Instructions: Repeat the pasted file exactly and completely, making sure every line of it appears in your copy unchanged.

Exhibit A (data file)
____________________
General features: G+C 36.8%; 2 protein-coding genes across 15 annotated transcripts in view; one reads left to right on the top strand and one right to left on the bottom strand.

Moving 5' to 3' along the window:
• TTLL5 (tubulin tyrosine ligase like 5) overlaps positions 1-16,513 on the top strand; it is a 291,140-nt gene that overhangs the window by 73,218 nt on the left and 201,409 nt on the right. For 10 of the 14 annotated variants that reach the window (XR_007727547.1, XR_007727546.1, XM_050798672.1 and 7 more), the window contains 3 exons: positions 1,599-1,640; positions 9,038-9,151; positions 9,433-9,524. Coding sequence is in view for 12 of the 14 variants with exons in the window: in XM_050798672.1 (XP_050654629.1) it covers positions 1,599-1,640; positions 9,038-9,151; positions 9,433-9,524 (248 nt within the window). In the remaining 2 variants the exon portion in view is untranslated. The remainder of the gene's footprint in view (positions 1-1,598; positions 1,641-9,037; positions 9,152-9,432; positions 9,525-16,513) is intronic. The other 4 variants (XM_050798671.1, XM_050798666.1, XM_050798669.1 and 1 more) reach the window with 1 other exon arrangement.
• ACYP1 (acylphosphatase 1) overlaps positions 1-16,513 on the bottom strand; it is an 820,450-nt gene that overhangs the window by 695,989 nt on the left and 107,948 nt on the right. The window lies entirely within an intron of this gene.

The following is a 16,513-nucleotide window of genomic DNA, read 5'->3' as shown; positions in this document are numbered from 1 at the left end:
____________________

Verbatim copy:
General features: G+C 36.8%; 2 protein-coding genes across 15 annotated transcripts in view; one reads left to right on the top strand and one right to left on the bottom strand.

Moving 5' to 3' along the window:
• TTLL5 (tubulin tyrosine ligase like 5) overlaps positions 1-16,513 on the top strand; it is a 291,140-nt gene that overhangs the window by 73,218 nt on the left and 201,409 nt on the right. For 10 of the 14 annotated variants that reach the window (XR_007727547.1, XR_007727546.1, XM_050798672.1 and 7 more), the window contains 3 exons: positions 1,599-1,640; positions 9,038-9,151; positions 9,433-9,524. Coding sequence is in view for 12 of the 14 variants with exons in the window: in XM_050798672.1 (XP_050654629.1) it covers positions 1,599-1,640; positions 9,038-9,151; positions 9,433-9,524 (248 nt within the window). In the remaining 2 variants the exon portion in view is untranslated. The remainder of the gene's footprint in view (positions 1-1,598; positions 1,641-9,037; positions 9,152-9,432; positions 9,525-16,513) is intronic. The other 4 variants (XM_050798671.1, XM_050798666.1, XM_050798669.1 and 1 more) reach the window with 1 other exon arrangement.
• ACYP1 (acylphosphatase 1) overlaps positions 1-16,513 on the bottom strand; it is an 820,450-nt gene that overhangs the window by 695,989 nt on the left and 107,948 nt on the right. The window lies entirely within an intron of this gene.

The following is a 16,513-nucleotide window of genomic DNA, read 5'->3' as shown; positions in this document are numbered from 1 at the left end: